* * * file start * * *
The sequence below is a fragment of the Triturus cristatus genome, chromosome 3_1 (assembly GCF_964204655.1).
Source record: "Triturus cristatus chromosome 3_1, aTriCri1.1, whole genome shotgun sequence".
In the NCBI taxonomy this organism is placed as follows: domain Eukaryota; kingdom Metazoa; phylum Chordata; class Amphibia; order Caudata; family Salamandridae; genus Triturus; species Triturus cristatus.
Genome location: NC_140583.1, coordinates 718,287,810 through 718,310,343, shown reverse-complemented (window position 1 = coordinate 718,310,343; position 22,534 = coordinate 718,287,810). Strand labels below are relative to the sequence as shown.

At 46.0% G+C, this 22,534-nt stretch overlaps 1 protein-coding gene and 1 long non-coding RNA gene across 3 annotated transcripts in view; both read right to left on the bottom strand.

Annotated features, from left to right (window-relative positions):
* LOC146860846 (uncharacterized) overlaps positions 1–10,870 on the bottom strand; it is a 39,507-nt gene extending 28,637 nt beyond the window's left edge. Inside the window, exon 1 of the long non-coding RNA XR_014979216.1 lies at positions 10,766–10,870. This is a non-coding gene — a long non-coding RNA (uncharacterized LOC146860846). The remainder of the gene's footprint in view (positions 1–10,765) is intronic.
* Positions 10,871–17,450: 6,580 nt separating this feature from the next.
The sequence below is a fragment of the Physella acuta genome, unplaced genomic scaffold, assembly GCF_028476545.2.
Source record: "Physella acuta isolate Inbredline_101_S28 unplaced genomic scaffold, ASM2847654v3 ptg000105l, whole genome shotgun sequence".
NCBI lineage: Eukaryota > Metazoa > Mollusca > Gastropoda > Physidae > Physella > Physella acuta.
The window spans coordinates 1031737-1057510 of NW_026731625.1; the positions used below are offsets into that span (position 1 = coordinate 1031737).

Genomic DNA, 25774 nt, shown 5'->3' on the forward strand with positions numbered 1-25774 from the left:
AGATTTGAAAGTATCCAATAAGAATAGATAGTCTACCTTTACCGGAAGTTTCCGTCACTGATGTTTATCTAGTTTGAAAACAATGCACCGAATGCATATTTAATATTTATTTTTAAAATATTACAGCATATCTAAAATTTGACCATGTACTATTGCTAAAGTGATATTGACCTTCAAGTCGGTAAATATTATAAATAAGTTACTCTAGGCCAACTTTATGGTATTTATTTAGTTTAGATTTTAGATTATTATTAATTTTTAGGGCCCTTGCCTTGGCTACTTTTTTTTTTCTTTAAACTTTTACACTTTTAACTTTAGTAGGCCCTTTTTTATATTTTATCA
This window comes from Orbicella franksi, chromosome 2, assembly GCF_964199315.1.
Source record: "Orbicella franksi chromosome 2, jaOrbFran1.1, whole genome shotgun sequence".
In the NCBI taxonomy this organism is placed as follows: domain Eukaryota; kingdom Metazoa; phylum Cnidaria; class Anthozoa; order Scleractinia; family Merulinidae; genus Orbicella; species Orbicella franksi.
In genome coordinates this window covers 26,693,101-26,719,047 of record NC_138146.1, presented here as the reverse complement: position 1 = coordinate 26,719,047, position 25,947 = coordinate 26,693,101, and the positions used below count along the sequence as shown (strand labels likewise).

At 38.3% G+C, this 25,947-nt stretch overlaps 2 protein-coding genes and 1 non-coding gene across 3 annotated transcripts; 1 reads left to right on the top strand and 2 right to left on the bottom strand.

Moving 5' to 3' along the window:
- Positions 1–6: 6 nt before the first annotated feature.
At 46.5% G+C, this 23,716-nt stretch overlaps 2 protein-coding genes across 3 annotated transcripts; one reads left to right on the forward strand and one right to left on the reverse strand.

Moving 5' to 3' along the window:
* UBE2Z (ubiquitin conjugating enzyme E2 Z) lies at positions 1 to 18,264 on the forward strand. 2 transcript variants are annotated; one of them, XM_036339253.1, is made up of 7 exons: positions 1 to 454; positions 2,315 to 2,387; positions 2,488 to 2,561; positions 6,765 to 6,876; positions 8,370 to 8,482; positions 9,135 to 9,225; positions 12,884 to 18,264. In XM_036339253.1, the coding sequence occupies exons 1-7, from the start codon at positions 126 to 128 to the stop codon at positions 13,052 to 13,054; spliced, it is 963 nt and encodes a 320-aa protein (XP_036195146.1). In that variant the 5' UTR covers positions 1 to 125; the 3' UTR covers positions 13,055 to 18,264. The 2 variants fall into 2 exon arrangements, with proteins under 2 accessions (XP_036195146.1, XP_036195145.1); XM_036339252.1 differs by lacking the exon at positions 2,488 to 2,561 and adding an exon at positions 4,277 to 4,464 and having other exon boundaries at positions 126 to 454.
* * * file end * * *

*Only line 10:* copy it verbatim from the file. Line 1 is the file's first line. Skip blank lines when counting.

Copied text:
Source record: "Physella acuta isolate Inbredline_101_S28 unplaced genomic scaffold, ASM2847654v3 ptg000105l, whole genome shotgun sequence".